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The Chronicle

The Chronicle

The Chronicle

Sustainable agriculture in our backyard: CLC’s campus farm…

According to the Union of Concerned Scientists, large scale farming is the dominant food producer in the United States today. 

Most of the food we eat is from industrial and factory farming. 

This system uses chemical fertilizers and pesticides that damage our environment from the soil we grow our food to the water we drink. 

This devastating form of agriculture is not built to last. To save the environment, farms need to move towards a more sustainable approach that will help make a profit for the farmer, involve the local community, and work with the environment. 

At the CLC campus farm, workers are putting sustainable farming practices to use to benefit our community.

One of the sustainable practices utilized by the campus farm is composting. 

Rory Klick

Rory Klick

Professor Klick of horticulture at CLC said that all “weeds, plant clippings from pruning, fallen branches, bad fruits, and veggies get put into the campus composting system, mixed with soil to add the necessary decomposing microbes and bacteria.” 

According to Live Science, microorganisms in the compost help break down waste, which results in fertile soil. 

Aerobes are bacteria, a microorganism that uses oxygen to break down organic substances and release chemicals vital to plants’ nutrition. 

Although about 80 % of these organisms are bacteria, other species are used, such as pill bugs and worms. 

Klick states that the production of compost “contains the right balance of both macronutrients and micronutrients to support healthy plant growth.” 

Another practice is planting cover crops. 

The farm uses this technique in the fall by planting ground rooted plants with a combination of leaves to protect the soil. 

Professor Klick gave insight that these protect soil from erosion, which can occur if fields are left bare. 

The United States Department of Agriculture states that cover crops form a protective canopy that shields the soil from weather and reduces runoff velocity.

This means that soil will not be transported to unintended places, and fewer nutrients will be lost.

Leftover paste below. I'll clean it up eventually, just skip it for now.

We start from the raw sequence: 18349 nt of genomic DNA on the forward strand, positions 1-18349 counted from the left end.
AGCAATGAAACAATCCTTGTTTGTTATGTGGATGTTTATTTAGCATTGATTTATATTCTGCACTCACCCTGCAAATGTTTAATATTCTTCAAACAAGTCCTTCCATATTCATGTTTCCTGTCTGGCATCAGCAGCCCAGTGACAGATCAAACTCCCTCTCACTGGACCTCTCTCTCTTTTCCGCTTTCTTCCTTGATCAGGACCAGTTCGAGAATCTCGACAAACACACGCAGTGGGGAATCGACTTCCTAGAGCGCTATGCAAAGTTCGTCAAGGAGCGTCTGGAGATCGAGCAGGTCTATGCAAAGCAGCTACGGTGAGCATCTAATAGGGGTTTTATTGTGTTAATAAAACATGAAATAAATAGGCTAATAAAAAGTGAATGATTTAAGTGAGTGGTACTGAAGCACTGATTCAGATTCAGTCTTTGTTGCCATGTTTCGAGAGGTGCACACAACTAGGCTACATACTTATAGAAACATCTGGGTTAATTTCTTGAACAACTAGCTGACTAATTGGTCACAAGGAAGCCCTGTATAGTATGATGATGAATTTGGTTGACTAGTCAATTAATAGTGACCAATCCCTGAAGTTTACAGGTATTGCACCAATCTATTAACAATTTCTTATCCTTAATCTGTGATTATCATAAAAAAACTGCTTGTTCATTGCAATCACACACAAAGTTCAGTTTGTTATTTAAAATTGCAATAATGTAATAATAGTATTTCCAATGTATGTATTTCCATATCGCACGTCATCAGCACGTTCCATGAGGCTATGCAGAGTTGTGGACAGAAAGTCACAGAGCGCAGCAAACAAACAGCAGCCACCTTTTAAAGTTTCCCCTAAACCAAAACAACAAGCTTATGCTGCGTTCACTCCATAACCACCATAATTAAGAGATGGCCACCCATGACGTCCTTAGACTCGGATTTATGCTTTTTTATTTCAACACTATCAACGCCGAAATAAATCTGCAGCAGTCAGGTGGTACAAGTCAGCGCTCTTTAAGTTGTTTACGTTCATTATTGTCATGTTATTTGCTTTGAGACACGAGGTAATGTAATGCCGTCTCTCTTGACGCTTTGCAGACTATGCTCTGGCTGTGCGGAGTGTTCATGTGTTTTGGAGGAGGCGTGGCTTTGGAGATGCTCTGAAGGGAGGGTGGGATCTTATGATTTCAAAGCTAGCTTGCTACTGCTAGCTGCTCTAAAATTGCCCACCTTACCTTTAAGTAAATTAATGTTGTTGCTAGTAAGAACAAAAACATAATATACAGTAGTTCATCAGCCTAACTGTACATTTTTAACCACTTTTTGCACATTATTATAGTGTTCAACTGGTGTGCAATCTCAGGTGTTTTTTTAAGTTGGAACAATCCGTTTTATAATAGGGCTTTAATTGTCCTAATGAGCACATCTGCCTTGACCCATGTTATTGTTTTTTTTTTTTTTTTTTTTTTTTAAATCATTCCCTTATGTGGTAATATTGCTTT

Not only do cover crops provide protection but allow for additional organic matter for next year’s crops. 

These can be mixed into the soil and used for compost.

Cover crops can also protect against weeds. 

Klick states that depending on the cover crop chosen, certain weeds can be controlled. 

CLC’s campus farm utilizes companion planting and intercropping to allow for the supportive growth of many plants. 

According to Klick, this helps maximize the campus farm’s production by more crops per square foot.

This “naturally improves the soil and repels certain pests.” 

Besides, this increases biodiversity for the farm. 

According to the University of Tennessee, biodiversity is essential for agriculture because it increases soil fertility as well as decreases the abundance of pests and weeds. 

CLC horticulture building

CLC horticulture building

More beneficial organisms will increase a plant’s defense against disease and weeds.

Therefore, this reduces CLC’s need for chemical pesticides.  

Other vital techniques used by our farm in our backyard here at CLC include crop rotation and organically approved pest and disease fertilizer. 

Crop rotation means not growing the same crops in the same location every year and organic fertilizer reduces chemicals in our environment.  

From these remarkably sustainable practices, our campus farm can produce 25,000 pounds of ingredients each year. 

This produce makes its way to the Café Willow to prepare food with the freshest ingredients, such as the healthy salads sold here. 

The CLC horticulture program is the second-largest in Illinois and graduates the most people. 

Professor Klick would like students to know that “the horticulture building is just east of Lancer Lane, and we’re surrounded by the campus farm and the arboretum – and we invite all students and staff to come by and take a walk through this beautiful part of the campus.”  

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